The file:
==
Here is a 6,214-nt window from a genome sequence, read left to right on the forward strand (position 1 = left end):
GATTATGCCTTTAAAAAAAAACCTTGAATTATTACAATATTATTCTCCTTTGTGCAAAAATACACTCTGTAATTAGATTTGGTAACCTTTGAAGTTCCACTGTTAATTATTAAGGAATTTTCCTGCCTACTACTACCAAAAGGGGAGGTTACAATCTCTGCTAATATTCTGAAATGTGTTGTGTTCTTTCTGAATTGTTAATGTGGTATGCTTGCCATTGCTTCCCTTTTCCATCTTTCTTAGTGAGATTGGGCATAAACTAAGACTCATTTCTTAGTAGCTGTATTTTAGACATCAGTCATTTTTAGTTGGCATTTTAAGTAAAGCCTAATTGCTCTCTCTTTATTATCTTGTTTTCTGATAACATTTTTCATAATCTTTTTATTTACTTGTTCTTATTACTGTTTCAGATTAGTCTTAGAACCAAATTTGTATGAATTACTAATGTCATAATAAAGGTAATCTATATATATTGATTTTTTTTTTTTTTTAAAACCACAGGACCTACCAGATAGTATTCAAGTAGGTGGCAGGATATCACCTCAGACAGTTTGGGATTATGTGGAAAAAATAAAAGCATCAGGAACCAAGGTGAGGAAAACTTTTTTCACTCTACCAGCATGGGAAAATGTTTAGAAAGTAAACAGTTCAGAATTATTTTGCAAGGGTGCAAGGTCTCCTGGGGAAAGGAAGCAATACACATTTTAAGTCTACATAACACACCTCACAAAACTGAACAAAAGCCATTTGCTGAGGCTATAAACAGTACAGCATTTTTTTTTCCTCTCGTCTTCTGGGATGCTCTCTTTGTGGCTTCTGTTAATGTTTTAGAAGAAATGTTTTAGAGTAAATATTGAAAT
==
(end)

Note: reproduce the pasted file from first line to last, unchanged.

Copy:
Here is a 6,214-nt window from a genome sequence, read left to right on the forward strand (position 1 = left end):
GATTATGCCTTTAAAAAAAAACCTTGAATTATTACAATATTATTCTCCTTTGTGCAAAAATACACTCTGTAATTAGATTTGGTAACCTTTGAAGTTCCACTGTTAATTATTAAGGAATTTTCCTGCCTACTACTACCAAAAGGGGAGGTTACAATCTCTGCTAATATTCTGAAATGTGTTGTGTTCTTTCTGAATTGTTAATGTGGTATGCTTGCCATTGCTTCCCTTTTCCATCTTTCTTAGTGAGATTGGGCATAAACTAAGACTCATTTCTTAGTAGCTGTATTTTAGACATCAGTCATTTTTAGTTGGCATTTTAAGTAAAGCCTAATTGCTCTCTCTTTATTATCTTGTTTTCTGATAACATTTTTCATAATCTTTTTATTTACTTGTTCTTATTACTGTTTCAGATTAGTCTTAGAACCAAATTTGTATGAATTACTAATGTCATAATAAAGGTAATCTATATATATTGATTTTTTTTTTTTTTTAAAACCACAGGACCTACCAGATAGTATTCAAGTAGGTGGCAGGATATCACCTCAGACAGTTTGGGATTATGTGGAAAAAATAAAAGCATCAGGAACCAAGGTGAGGAAAACTTTTTTCACTCTACCAGCATGGGAAAATGTTTAGAAAGTAAACAGTTCAGAATTATTTTGCAAGGGTGCAAGGTCTCCTGGGGAAAGGAAGCAATACACATTTTAAGTCTACATAACACACCTCACAAAACTGAACAAAAGCCATTTGCTGAGGCTATAAACAGTACAGCATTTTTTTTTCCTCTCGTCTTCTGGGATGCTCTCTTTGTGGCTTCTGTTAATGTTTTAGAAGAAATGTTTTAGAGTAAATATTGAAAT